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Vunipola reprieve gives Saracens hope that lightning can strike twice against Clermont

16 Apr | BY Betway | MIN READ TIME |
Vunipola reprieve gives Saracens hope that lightning can strike twice against Clermont

England forward cleared of foul play but Nathan Hughes case highlights need for tweak to club rugby's disciplinary system.

Owen Farrell’s return to action in Saturday’s Champions Cup semi-finals would ordinarily represent major news. The England fly-half is a big character in the English game, one of Stuart Lancaster’s leaders in the national set-up.

For Saracens to have him back, if only on the bench, for their last-four clash with Clermont Auvergne in St Etienne, is a significant boost to the morale of the club, as well as to the strength of their matchday squad. He has spent 10 weeks on the sidelines and missed England’s entire Six Nations campaign.

Yet the news almost passed unnoticed, coinciding as it did with Billy Vunipola’s disciplinary hearing in London on Tuesday evening. Vunipola also plays for England and, unlike Farrell, enjoyed a stormer of a Six Nations. If he wasn’t England’s best player then he was certainly close. And since returning to his club he has been simply outstanding, a force of nature.

So it was with considerable consternation that Saracens learned on Monday that their No.8 had been cited for an alleged headbutt on Leicester fullback Mathew Tait during a Premiership match last weekend in which, as is becoming customary, Vunipola was man of the match.

“As a club we have respect for the disciplinary process but at the same time we are surprised,’ was Saracens’ director of rugby Mark McCall’s diplomatic reaction. “He’s been charged with a strike to the head. It’s got to be intentional but everyone can see that it isn’t.”

That from a man facing his biggest test of the season, a game against a French side which made mincemeat of Premiership leaders Northampton in the last round; an opponent who last lost a European tie at home in 2008 for goodness sake.

Yet McCall’s defence never came across as being built on expediency. He saw an injustice in the citing which needed to be put right.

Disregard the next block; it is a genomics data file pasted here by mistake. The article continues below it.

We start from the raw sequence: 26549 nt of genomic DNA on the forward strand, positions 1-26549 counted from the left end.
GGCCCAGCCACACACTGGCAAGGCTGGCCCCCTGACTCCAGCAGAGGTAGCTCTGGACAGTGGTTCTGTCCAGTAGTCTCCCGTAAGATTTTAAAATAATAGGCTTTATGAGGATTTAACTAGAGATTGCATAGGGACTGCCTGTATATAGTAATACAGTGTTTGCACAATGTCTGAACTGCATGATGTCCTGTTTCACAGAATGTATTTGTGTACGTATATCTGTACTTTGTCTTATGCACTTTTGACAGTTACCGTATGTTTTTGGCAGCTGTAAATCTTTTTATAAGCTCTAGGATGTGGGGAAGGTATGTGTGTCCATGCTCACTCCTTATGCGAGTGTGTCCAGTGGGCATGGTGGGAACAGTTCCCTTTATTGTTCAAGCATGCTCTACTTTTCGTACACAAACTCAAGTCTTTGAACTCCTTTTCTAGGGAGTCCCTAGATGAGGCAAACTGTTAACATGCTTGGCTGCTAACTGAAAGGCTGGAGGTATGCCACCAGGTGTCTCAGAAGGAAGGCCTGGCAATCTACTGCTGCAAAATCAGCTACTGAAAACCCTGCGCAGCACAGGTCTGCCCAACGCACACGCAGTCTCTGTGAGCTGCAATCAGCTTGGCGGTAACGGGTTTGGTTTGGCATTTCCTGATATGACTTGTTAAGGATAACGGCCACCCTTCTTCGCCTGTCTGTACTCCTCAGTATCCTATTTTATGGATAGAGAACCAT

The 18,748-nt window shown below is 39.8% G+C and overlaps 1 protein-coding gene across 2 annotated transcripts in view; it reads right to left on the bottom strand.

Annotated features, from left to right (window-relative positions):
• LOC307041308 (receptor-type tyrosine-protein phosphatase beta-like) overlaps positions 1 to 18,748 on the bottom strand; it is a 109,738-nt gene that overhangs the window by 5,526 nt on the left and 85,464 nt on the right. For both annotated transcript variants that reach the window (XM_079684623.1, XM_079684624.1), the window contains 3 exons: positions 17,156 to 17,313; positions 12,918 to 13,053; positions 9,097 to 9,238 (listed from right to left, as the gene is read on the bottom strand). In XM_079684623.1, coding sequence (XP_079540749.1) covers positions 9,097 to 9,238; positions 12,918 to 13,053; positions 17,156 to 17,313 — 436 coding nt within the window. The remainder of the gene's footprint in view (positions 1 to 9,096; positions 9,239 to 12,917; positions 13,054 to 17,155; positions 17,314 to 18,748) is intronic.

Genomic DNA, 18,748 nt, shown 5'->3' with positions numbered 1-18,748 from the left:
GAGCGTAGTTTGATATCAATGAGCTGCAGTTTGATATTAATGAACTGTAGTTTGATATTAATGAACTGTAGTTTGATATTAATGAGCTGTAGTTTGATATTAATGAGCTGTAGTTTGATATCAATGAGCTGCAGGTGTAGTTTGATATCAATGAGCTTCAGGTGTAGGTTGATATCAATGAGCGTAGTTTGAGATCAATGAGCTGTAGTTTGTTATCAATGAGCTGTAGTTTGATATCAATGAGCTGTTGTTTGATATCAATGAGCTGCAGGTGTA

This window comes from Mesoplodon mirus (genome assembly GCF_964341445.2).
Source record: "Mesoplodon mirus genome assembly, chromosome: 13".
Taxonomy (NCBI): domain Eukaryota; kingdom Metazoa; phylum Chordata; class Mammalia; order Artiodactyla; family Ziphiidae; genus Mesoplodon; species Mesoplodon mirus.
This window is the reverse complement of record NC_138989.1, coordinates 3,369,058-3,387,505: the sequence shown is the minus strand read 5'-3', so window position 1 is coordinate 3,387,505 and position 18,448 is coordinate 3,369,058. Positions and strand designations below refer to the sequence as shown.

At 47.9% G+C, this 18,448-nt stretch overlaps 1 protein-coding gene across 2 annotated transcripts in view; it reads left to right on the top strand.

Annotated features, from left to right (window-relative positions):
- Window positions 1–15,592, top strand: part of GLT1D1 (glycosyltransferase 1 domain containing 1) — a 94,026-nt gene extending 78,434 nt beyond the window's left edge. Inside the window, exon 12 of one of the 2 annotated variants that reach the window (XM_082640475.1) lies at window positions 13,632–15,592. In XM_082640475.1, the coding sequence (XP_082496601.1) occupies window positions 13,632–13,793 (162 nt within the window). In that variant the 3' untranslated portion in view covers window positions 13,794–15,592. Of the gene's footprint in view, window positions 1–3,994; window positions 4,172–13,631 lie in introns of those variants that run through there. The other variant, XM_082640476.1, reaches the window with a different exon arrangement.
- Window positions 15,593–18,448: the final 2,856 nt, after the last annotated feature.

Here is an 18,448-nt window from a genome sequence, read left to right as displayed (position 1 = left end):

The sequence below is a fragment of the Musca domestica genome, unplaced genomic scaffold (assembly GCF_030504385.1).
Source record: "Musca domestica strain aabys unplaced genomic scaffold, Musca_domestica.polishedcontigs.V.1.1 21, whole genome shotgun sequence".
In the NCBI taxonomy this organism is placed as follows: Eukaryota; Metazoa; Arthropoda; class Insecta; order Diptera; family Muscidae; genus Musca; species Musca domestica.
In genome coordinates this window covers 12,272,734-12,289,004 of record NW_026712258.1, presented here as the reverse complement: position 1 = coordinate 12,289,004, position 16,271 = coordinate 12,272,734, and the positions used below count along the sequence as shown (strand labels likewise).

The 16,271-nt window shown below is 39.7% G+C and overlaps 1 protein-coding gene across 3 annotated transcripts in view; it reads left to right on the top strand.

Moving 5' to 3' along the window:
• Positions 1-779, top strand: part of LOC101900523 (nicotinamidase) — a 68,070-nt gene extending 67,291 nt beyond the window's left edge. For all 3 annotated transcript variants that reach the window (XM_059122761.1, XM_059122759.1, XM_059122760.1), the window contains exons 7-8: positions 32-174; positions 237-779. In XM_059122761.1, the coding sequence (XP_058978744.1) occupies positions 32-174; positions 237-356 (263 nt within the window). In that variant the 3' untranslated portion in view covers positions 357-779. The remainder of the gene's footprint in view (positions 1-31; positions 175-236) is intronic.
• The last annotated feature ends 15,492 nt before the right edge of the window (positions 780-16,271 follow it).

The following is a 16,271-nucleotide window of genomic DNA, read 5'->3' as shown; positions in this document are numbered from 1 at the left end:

“It wasn’t intentional and there was no recklessness involved,” the Ulsterman said. “It was just a rugby accident and then it became physics. Mat Tait weighs around 90 kilograms and Billy weighs a bit more than that. It was just an accidental clash of heads and we feel it was as straightforward as that.”

They were confident in their position but what made Saracens nervous was that fresh in the memory was the case of Nathan Hughes, a No.8 equally influential to his club (Wasps) as Vunipola is to his. 

Hughes was banned for his side’s European quarter-final against Toulon after colliding with George North in a match against Northampton. The Saints wing was left unconscious and won’t play again this month.

Hughes was cleared of intent but nailed for being reckless. At least until he appealed and was cleared of all guilt. Unfortunately for the player and for Wasps, that only came after they had been beaten by Toulon.

It turned out all right for Vunipola. The RFU panel agreed with Saracens and Billy will play in St Etienne. But out of these two cases has come a sense that justice has only been partially served and that a tweak to the disciplinary process is needed.

Quite simply, allow players to play pending an appeal. That way you avoid the scenario which so hurt Wasps and could have had a similar impact on Saracens. In both instances they got the right outcome in the end but what English rugby needs to avoid is casualties along the way.

 

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